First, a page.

N. Baltimore receives $135,000 FEMA grant
Written by MARIE THOMAS BAIRD Sentinel Education Editor
Wednesday, 20 February 2013 11:53
NORTH BALTIMORE - The fire department will use a $135,000 federal grant to buy new air masks for its volunteers.
Chief Ted Francisco announced at Tuesday's village council meeting that his department received a grant from the Federal Emergency Management Agency.
This is the third time his department has applied for the Assistance to Firefighters grant.
He applied for $142,150 and FEMA awarded the village $135,043. The village will pay the difference of $7,107, or about 5 percent of the total asked for.
That amount will purchase 17 air masks.
"Seventeen will be enough for all trucks," Francisco stated. "Everyone will have their own air pieces."
Councilman Aaron Patterson suggested the village's share, plus the $3,000 it cost to write the grant, comes out of the village's carryover balance.
That balance is about $800,000, according to village Administrator Kathy Healy.
Francisco said he also has applied for a second FEMA grant, this one to purchase a grass truck.
A grass truck had initially been included in the village's property tax request that passed in November, but was later removed from consideration. Had it been on the levy, it would have added $140,000 to the request.
Also at the meeting, Mayor Mike Julien again voiced his impatience with Time Warner Cable, one of three telecommunications companies the village does business with.
This month, the village has paid Time Warner $686.96 for phone and internet connection for two locations. But Julien maintains the company is charging more per line that what the contract stipulates. The agreement stipulates the village pay Time Warner $25 per line per month, but is actually being charged $40 per line per month, he said.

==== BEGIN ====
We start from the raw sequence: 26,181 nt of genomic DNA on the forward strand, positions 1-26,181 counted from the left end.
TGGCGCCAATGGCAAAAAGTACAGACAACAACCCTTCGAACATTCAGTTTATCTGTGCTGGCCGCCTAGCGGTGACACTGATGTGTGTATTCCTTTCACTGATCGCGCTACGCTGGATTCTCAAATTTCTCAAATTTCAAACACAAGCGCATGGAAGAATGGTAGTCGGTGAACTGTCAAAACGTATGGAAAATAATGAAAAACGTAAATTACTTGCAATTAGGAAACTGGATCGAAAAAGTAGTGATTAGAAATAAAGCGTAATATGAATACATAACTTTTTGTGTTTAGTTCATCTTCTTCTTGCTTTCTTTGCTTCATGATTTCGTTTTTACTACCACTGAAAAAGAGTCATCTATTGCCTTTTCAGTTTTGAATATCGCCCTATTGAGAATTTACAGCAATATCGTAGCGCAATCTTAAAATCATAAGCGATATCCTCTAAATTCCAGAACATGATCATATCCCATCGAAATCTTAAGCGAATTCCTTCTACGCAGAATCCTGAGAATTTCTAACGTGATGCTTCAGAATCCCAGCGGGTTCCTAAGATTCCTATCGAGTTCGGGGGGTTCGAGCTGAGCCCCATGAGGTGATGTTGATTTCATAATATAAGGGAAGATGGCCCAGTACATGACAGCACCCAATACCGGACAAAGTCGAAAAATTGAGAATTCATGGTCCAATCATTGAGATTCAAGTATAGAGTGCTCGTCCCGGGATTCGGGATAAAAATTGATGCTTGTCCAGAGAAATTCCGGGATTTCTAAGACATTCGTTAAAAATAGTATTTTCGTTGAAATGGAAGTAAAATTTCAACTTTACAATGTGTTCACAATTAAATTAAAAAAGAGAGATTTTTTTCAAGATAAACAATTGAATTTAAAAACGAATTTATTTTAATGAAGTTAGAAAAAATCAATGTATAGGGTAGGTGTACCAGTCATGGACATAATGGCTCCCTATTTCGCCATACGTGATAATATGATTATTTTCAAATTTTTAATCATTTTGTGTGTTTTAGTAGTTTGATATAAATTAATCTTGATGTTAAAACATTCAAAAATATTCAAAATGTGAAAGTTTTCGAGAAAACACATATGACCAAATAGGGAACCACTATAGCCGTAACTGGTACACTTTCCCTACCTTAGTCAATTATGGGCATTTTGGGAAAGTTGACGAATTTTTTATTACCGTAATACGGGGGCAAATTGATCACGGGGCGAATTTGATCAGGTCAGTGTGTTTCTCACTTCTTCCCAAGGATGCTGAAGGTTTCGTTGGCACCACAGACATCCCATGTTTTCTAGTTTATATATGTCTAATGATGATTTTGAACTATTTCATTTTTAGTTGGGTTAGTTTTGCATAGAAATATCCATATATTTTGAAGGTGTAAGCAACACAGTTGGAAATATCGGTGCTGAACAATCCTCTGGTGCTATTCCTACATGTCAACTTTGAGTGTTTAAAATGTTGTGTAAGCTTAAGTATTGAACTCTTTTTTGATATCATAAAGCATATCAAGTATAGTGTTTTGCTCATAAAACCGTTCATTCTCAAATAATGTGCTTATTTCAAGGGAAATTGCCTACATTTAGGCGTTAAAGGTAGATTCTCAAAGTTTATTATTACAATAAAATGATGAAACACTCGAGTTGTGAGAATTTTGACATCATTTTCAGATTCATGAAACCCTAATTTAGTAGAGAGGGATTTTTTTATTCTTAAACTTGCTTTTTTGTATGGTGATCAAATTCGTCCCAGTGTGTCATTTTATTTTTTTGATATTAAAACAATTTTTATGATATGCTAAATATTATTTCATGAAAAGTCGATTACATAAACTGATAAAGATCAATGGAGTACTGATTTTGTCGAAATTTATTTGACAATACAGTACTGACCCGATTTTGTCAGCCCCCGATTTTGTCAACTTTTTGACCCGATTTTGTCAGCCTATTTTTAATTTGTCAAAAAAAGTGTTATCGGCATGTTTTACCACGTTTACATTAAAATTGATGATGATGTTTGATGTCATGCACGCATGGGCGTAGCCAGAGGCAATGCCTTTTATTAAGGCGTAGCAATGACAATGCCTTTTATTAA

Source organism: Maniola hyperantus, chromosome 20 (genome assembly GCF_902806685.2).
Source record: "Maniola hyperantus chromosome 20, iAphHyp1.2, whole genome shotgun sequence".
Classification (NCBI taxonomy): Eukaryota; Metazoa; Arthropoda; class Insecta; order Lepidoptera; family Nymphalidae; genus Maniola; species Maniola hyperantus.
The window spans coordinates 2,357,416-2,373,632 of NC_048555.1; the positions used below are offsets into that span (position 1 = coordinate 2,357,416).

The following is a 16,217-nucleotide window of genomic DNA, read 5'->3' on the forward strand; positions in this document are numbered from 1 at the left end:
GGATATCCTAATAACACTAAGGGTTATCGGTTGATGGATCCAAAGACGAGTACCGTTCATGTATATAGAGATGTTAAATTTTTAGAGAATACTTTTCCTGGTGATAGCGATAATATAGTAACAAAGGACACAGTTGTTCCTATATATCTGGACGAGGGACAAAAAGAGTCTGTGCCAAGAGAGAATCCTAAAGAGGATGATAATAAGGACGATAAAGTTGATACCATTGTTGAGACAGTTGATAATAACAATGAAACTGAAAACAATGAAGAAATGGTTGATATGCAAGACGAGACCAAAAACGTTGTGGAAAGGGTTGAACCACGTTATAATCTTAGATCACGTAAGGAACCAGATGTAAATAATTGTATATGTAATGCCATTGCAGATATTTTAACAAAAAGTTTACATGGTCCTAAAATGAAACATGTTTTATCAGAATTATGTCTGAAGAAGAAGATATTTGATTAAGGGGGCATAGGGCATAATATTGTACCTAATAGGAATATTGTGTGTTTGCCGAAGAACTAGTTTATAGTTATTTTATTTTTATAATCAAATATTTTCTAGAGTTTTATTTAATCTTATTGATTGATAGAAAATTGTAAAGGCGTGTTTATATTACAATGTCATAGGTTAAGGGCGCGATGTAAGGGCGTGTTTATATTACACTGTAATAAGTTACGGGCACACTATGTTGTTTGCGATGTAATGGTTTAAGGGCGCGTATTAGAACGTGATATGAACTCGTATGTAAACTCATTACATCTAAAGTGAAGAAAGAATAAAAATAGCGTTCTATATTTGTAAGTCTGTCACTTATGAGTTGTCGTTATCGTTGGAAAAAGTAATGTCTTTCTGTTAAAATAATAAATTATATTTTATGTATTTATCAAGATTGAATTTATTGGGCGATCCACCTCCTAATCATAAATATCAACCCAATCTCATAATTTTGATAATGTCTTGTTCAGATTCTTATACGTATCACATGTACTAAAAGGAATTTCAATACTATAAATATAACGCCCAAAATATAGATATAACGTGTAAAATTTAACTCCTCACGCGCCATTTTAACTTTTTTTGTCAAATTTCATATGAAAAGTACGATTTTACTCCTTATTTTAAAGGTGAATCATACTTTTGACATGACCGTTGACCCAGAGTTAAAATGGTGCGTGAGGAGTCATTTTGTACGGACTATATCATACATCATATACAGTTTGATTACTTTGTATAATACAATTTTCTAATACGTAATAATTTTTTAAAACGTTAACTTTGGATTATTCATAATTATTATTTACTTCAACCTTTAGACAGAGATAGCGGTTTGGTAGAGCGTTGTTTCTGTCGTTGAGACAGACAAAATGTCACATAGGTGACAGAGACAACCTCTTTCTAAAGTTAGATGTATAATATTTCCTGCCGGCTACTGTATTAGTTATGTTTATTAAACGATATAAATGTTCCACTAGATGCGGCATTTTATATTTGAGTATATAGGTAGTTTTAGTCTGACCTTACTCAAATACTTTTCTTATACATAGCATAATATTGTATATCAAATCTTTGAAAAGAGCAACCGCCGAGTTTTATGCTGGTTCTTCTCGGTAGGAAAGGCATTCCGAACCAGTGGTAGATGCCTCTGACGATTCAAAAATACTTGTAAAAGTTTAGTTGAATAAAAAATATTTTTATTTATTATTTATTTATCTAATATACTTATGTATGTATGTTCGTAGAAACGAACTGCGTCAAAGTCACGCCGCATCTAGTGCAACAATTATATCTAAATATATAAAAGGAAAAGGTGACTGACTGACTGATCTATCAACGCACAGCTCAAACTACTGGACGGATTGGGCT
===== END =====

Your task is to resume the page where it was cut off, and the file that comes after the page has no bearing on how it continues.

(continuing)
"I asked for (reimbursement) retroactive," said Julien,
His phone calls to the company have been unreturned, he added.
He said he has considered contacting the Public Utilities Commission of Ohio to lodge a complaint.
Council will further discuss this issue at its committee of the whole meeting in March.
Healy reported that Bakery Feeds wants to put it a rail spur at its location on Quarry Road, east of the village. The question of who will maintain the spur as well as the roadway was questioned.
Healy said she'd bring more information, plus a drawing of the proposed work, to council.
Council also gave first reading to a contract with Henry Township to provide fire services through Dec. 31, 2015.
The agreement goes back years and has the village fire department answering fire calls in the township, which is about 36 square miles.
The township has offered to pay 28 percent each of capital improvements, bond relief and equipment costs.
Healy did not have an estimate on how much the village could receive each year.